Dev Tools Survey: Open Source Rules
GitLab today published a new survey report investigating how developers work with a focus on development tools, where open source wares have made a huge impact.
"Modern developers prefer open source for work and for personal projects," said the new 2016 Global Development Report -- How Developers Work. "98 percent of developers say they use open source tools, and 75 percent say at least half of their tools are open source."
Git, the popular, free and open source distributed version control system, ranks No. 1 in this area, of course, as the survey was conducted by GitLab, which provides Git repository management, code reviews, issue tracking, activity feeds and wikis.
"When looking at the tools and techniques that are most important to developers, 92 percent say distributed version control systems (Git repositories) are very or extremely important for their everyday work," the survey said.
The "distributed version control systems (Git repositories)" answer was rated "extremely important" by 71 percent of respondents, followed by Continuous Integration (37 percent); and "chat/collaboration tools (Slack, Hipchat, etc.)" (30 percent).
The availability of the latest dev tools is a major concern of developers generally, as 81 percent of respondents said it's critical for organizations to use the latest development tools, and 36 percent said they would reject a job if the employer doesn't use the latest tools. Furthermore, almost all (91 percent) of coders said they use the same dev tools for work and personal projects.
Developers reported great freedom in choosing their own tools (44 percent of respondents affirmed this), with senior leadership choosing the tools that their teams must use less than 20 percent of the time. If execs do pick the tools to be used, 11 percent of respondents said they still use whatever they want.
The report also found that traditional methodologies may be fading in advance of collaboration (which was listed as the No. 1 benefit of Git). "Developers indicate the demise of Waterfall, Scrum, and Agile in support of more collaborative techniques," the report said. "The way developers work is shifting and now less than half of modern developers are using the once-popular Waterfall, Scrum, or Agile software development methods. An emphasis on the need for collaboration and automated integration exposes developers' desire for more natural and conversational work styles."
That finding led GitLab exec Erica Lindberg to proclaim "Conversational Development is the new Agile" in a blog post about the survey. "Software development methodologies have come a long way over the last few decades: Scrum replaced the inflexible Waterfall Method, and Agile improved the time-consuming method of Scrum," Lindberg said. "Now, as more development teams are distributed globally and the market demands speed and innovation, a more flexible process is needed."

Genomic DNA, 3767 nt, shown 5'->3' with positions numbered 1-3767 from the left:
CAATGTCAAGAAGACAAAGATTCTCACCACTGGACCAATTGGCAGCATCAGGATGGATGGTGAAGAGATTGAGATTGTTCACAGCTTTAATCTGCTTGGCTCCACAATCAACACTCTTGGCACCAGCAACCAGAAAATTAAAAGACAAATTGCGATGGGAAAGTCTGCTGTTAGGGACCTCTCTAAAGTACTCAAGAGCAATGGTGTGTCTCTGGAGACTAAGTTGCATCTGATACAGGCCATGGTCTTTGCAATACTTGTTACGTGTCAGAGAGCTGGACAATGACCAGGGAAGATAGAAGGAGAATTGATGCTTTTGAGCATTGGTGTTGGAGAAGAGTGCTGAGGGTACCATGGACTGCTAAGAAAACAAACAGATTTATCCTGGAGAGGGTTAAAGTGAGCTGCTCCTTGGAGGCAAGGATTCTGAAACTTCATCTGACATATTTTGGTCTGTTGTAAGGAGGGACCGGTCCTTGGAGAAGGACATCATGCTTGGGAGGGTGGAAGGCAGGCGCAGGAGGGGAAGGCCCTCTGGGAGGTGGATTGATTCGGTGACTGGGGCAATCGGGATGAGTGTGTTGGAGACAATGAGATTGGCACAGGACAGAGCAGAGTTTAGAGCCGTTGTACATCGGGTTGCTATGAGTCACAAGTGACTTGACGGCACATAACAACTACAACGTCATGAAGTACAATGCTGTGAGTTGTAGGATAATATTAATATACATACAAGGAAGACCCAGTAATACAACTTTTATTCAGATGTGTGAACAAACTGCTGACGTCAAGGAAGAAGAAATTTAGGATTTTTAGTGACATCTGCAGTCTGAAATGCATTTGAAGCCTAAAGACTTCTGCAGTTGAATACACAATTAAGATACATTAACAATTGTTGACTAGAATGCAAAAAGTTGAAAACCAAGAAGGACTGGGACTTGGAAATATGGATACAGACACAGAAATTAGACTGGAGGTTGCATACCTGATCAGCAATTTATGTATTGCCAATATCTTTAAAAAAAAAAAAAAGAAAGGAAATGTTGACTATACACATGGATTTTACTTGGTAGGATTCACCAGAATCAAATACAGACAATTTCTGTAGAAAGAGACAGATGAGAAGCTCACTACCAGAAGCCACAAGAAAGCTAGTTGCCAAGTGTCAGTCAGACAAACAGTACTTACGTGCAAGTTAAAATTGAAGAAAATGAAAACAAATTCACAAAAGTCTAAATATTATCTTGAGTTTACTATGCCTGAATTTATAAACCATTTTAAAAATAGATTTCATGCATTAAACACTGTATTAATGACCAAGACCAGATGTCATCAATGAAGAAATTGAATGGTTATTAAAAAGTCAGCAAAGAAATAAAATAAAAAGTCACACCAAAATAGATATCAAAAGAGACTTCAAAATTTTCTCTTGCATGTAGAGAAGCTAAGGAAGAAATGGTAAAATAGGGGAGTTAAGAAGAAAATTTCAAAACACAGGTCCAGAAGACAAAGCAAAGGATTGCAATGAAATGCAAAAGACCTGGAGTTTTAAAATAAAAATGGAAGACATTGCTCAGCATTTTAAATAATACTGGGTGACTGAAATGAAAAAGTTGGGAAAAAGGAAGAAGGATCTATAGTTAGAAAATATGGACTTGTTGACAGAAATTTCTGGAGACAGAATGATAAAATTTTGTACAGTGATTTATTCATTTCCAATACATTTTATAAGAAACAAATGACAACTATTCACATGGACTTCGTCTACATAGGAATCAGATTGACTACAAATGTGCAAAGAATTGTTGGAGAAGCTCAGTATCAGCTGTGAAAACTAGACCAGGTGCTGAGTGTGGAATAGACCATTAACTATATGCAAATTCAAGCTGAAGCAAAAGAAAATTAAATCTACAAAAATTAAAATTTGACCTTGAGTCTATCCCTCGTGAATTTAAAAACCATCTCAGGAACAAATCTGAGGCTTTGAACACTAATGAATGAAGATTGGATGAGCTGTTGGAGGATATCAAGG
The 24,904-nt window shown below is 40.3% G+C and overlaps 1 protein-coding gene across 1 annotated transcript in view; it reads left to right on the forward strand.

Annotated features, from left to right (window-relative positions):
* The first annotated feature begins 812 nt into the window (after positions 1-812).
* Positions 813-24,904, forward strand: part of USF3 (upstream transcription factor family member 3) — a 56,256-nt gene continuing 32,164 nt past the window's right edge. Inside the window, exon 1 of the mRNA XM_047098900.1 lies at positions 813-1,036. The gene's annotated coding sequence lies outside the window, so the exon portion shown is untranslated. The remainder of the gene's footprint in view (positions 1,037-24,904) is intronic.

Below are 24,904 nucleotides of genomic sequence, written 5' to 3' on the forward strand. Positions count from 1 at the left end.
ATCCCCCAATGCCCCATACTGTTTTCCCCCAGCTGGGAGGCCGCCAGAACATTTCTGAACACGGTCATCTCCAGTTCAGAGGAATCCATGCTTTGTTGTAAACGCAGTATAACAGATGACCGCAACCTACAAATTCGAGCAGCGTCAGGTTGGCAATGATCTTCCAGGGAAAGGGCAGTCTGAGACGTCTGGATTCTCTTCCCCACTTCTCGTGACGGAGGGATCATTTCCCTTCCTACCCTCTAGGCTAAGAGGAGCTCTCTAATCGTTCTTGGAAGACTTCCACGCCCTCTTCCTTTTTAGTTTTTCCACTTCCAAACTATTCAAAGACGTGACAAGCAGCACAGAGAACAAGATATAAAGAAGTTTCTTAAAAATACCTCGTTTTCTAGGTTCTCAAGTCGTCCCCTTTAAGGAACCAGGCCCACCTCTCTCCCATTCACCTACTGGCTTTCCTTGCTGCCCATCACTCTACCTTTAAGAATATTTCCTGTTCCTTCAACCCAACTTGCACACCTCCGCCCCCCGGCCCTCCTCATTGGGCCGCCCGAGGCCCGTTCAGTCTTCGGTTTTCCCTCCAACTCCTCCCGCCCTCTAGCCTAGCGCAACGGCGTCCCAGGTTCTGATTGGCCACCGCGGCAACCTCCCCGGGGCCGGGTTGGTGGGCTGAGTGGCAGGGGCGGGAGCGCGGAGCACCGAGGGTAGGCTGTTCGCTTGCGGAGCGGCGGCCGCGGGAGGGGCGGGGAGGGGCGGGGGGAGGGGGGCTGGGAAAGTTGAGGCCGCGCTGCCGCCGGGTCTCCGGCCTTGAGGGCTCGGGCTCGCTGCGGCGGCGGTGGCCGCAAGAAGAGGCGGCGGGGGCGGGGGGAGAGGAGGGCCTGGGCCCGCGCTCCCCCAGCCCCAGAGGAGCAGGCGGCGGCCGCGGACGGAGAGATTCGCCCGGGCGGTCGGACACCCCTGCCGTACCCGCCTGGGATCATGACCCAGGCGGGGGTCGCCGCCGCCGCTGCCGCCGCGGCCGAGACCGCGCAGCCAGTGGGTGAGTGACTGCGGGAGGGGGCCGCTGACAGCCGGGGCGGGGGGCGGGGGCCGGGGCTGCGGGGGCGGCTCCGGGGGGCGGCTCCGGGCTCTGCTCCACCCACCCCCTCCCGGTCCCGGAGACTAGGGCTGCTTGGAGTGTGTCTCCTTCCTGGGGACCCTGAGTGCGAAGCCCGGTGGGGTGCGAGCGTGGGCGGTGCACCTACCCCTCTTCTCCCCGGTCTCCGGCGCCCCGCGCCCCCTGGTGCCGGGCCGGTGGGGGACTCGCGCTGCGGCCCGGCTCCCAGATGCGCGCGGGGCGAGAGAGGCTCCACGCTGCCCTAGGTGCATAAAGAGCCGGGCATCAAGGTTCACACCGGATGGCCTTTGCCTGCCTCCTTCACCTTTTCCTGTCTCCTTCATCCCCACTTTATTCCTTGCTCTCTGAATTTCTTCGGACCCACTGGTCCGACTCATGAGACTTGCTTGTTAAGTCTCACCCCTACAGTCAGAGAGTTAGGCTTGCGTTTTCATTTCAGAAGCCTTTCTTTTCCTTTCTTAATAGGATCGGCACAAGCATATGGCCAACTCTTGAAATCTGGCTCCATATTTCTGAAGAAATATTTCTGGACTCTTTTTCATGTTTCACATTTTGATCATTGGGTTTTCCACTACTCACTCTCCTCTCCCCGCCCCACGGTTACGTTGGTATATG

"Conversational Development (ConvDev) is a natural process of accelerating the development lifecycle that threads a conversation through every step of the development process," Lindberg continued. "With ConvDev, gatekeepers become a part of the conversation and can monitor the entire process -- starting with an idea all the way to production. Cycle time is reduced by threading all conversations through every stage of the development lifecycle."
GitLab summed up those findings and others in a top 10 list of key takeaways:
- Developers are tired of outdated systems and crave modern tools.
- Open source tools are the most preferred.
- Git is ranked the most important development tool.
- The age of process-driven methodologies is ending.
- Collaboration is critical to developer workflows.
- Continuous integration is integral to everyday work.
- Security remains a major concern -- innersourcing helps.
- Learning curve is the biggest challenge when it comes to adopting Git.
- Pressure to meet a deadline is the top reason code is released before it’s ready.
- Unclear direction and unrealistic deadlines are the biggest obstacles to getting work done.
"As developers continue to gain control over the tools they use at work, there will be an even greater push to choose open source and Git, and to adopt workflows that are naturally collaborative," Lindberg concluded. "Teams that can ship quicker, smaller changes are poised to dominate the market."
The survey methodology was listed as: "GitLab surveyed 362 start-up and enterprise CTOs, developers and DevOps professionals globally who use their platform from July 6 through July 27 via SurveyMonkey."
David Ramel is the editor of Visual Studio Magazine.